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In recognition of the essential restrictions and measures imposed by the Scottish and UK Governments, we have closed all sites, depots and offices, including the HES Archives and Library, with immediate effect. Read our latest statement on Coronavirus (COVID-19).

Publication Account

Date 1987

Event ID 1016882

Category Descriptive Accounts

Type Publication Account

Permalink http://canmore.org.uk/event/1016882

The flying-boat hangar at Stannergate formed part of a World War I seaplane base which continued in operation until the end of World War II. This base was one of many established on the east coast of Scotland for conducting reconnaissance and anti-submarine operations. The base was initially equipped with two hangars (now demolished) possibly transferred from an earlier base at Port Laing (NT 134811).

The surviving hangar was erected by April 1918 to accommodate larger flying-boats such as the Curtiss H-12 and the Felixstowe F2A. It is classified as an F-type hangar and has an all-metal structural frame. The roof trusses are of lattice construction, the principal wall members are of U-channel sections cast with the makers mi.me 'The Frodingham Iron & Steel Co Ltd, England'. The clear-space provided measures 62 m by 32 m with 8.2 m headroom. There is a single-storey projection along the entire length of the west side of the hangar.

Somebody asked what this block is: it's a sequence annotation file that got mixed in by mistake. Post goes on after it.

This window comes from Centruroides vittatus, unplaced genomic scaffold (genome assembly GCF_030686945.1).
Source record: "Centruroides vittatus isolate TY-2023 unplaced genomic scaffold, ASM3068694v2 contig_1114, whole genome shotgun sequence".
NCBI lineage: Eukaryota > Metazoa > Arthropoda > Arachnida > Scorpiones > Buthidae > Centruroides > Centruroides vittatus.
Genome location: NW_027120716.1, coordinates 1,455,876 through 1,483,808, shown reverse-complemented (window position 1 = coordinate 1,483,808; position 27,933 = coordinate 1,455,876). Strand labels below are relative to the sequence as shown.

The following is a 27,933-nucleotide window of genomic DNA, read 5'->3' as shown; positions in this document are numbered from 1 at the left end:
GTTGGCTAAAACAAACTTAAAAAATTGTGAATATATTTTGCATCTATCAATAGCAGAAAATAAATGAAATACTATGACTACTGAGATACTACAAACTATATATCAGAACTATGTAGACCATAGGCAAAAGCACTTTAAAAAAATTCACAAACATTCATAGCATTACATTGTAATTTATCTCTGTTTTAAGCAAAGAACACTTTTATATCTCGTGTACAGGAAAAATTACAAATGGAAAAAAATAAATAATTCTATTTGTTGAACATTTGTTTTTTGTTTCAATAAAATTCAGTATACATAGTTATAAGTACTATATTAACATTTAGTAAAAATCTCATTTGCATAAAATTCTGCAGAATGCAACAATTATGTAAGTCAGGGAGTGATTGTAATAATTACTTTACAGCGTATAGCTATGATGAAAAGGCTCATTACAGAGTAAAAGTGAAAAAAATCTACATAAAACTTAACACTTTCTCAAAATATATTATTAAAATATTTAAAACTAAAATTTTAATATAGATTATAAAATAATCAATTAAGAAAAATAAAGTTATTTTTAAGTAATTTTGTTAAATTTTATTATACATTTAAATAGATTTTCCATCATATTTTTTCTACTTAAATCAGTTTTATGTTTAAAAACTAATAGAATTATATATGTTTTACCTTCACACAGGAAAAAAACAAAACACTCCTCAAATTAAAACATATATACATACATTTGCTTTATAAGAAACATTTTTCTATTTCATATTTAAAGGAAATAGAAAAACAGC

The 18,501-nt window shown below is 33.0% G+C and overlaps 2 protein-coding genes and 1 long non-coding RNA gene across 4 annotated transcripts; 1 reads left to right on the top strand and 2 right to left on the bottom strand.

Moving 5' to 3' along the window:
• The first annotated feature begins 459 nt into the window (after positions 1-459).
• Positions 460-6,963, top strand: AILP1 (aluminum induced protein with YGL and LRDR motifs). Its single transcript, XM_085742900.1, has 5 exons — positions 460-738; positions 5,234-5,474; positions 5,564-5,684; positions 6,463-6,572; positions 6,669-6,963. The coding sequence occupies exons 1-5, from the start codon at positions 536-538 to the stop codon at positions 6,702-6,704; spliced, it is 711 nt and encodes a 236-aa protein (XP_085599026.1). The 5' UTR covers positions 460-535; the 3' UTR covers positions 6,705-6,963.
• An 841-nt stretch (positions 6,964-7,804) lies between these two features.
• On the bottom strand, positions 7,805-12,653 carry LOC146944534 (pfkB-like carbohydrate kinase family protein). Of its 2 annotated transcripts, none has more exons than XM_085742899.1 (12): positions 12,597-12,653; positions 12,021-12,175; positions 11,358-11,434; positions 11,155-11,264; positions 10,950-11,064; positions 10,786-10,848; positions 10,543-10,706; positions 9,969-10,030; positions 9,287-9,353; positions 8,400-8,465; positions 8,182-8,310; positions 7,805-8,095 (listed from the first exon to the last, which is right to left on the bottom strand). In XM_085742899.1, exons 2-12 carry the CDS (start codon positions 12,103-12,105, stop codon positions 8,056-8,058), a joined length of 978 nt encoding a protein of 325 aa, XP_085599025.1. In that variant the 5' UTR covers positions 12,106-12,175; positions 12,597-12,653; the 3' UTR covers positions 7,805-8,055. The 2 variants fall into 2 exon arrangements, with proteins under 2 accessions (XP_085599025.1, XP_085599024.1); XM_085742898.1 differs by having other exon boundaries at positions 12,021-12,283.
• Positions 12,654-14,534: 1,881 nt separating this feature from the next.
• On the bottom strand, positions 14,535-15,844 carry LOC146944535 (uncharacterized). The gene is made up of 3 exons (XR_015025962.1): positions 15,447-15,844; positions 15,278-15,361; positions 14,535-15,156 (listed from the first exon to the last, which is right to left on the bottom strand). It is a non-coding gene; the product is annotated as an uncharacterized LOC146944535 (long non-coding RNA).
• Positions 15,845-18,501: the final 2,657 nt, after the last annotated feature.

Externally, the main architectural feature is the east wall which was capable of being opened in sections over its entire length. Other interesting features include raking members to reinforce the gable structure. Both the roof and walls were clad with 'Trafford Tile' corrugated asbestos sheeting, then a very new material.

Information from ‘Exploring Scotland’s Heritage: Fife and Tayside’, (1987).

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